Adam O’Neal: Ocean Drive
July 12 2015
As far as I’m concerned, there is no art form more intuitively American than collage. Though the Chinese have mastered remix and wholesale appropriation this century, we have always been best at arriving at the strikingly new through pastiche. And while Paris feels like painting and Berlin feels like diorama and Shanghai feels like rendering, New York and Los Angeles and all the fifty states feel like collage: inscrutably layered, ever so slightly mis-proportioned and freely taking influence from anywhere that works.
Perhaps nowhere, though, feels more like collage than the South. Unlike New England or Pacific Northwest, all its defining characteristics other than hot, humid weather are entirely enigmatic. From from the Blue Ridge to the Mississippi Delta to the Everglades, there are few places as impossibly diverse that nonetheless make for a cohesive whole. Institute 193 in Lexington, Kentucky, which is dedicated to documenting and nurturing the cultural landscape of the modern US South, has just opened a new show this month on collage artist Adam O’Neal.
The Florida native constructs images primarily from advertisements and ocean scenes cut from National Geographic, that stalwart of American print that probably remains the most unchanged in scope, format and iconic form since its first issue debuted in 1888. His works make for “new and disorienting landscapes,” each displayed within a telltale yellow frame. From the Institute:
“When he was very young, Adam O’Neal began collaging with his mother. Together, they cut items from catalogs to create images of their own “dream homes.” Adam, the second of eight children, grew up in Loxahatchee, Florida, working for tree farms and plant nurseries and remodeling homes with local contractors. Upon graduation, he moved to Daytona Beach to work for a local Marina. He biked to work every morning along the waterfront and spent the workday driving a forklift, moving boats, and pumping gas. In 2008 he moved to Brooklyn, New York, to work as an art handler for galleries and museums, a niche job description he filled as an artist from a family full of construction workers.”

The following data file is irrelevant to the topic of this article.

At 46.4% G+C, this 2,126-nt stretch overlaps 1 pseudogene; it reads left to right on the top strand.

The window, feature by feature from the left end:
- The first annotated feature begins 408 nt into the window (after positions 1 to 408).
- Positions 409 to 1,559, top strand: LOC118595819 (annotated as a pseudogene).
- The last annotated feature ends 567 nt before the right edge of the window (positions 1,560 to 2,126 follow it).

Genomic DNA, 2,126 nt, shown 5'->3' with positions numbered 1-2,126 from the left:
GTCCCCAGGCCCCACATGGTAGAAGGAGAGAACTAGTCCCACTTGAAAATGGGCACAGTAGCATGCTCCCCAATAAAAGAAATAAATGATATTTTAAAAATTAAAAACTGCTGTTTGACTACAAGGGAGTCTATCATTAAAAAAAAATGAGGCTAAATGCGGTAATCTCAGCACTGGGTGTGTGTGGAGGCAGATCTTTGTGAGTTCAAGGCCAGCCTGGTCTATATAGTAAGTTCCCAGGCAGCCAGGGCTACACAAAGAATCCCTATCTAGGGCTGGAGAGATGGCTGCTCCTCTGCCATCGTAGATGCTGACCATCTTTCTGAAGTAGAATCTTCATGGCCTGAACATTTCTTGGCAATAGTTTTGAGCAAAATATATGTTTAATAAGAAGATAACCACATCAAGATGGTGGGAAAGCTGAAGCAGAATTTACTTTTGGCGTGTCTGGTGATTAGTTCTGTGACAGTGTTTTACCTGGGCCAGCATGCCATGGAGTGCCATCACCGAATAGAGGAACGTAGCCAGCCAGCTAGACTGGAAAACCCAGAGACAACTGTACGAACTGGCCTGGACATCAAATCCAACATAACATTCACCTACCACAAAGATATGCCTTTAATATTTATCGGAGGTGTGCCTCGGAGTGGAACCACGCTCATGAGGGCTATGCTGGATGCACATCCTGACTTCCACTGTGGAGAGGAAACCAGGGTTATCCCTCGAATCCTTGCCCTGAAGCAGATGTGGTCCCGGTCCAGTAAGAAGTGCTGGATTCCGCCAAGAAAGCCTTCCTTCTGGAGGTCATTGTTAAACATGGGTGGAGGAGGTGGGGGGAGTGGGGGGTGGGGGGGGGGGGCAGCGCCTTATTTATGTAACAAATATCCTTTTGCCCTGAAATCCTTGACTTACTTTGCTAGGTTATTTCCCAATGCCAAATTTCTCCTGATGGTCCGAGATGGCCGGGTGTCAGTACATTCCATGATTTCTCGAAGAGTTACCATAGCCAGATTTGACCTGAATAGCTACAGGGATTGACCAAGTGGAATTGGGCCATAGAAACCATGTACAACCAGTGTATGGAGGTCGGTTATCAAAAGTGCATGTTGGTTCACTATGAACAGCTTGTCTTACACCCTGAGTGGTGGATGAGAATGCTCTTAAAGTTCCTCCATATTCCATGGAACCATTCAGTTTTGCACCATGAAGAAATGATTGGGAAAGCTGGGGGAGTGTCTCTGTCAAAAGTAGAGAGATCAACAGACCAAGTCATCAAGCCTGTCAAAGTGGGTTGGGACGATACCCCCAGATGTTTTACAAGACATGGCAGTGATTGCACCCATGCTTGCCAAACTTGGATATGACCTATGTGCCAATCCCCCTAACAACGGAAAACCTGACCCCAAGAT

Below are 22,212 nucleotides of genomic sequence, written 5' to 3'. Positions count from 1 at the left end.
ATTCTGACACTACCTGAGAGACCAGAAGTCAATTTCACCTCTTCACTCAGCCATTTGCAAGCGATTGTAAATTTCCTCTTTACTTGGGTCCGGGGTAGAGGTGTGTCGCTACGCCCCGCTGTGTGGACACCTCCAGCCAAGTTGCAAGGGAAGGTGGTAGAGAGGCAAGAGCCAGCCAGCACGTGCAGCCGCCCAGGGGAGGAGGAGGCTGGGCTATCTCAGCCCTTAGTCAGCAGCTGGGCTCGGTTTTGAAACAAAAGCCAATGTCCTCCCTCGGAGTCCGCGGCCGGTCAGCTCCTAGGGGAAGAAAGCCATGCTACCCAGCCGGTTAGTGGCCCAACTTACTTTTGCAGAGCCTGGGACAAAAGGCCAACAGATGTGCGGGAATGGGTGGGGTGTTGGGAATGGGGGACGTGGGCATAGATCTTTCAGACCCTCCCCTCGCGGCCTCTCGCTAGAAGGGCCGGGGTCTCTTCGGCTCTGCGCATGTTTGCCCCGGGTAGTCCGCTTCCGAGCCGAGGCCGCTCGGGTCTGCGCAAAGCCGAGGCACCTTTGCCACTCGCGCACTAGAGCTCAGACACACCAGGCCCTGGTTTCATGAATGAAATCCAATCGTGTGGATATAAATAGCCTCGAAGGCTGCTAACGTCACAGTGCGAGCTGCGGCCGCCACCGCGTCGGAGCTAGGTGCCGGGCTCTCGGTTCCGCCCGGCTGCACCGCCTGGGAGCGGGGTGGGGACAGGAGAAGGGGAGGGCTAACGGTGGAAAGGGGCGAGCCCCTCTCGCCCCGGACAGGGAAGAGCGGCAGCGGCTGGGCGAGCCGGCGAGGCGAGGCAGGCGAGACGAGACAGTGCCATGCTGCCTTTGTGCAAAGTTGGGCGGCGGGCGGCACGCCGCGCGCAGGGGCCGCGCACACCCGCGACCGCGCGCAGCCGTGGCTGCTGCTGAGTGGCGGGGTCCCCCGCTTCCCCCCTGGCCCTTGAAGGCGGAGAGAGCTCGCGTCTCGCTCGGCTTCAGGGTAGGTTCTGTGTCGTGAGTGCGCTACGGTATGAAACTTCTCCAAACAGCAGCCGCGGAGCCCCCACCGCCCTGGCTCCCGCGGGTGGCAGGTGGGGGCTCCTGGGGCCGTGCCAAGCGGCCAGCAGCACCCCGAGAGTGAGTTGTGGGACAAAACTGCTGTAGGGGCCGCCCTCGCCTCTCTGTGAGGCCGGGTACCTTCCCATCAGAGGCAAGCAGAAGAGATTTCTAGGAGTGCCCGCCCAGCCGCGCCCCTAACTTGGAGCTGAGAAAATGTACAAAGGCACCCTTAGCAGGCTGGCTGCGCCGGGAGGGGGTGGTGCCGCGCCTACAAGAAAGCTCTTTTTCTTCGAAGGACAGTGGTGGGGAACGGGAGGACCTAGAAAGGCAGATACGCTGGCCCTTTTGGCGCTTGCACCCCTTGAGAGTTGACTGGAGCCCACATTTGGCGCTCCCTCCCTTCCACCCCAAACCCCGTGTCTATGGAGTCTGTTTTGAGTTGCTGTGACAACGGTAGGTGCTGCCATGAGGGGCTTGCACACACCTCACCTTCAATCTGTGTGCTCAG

His work beyond the National Geographic pieces are re-framings on a grander, more abstract scale. His life and art “have been heavily influenced by his family life and occupational history,” and so various media related to his experience on the marina, as an art handler, from being around construction workers surface, totally transformed.
“Ever resourceful, he borrows patterns, materials, and processes from his industry. He recontextualizes blueprints, shipping crates, packing tape, and cardboard to create minimal, geometric compositions on canvas. His MudMaster series, named after his father’s own drywall company, abstracts house paint, drywall, and polyurethane through endless scoring.”
The Institute also sent over a copy of his excellent new zine, Ocean Drive, a fantastic compendium of his collage work (pick up a copy here).
Special thanks to Cat Wentworth and Phillip March Jones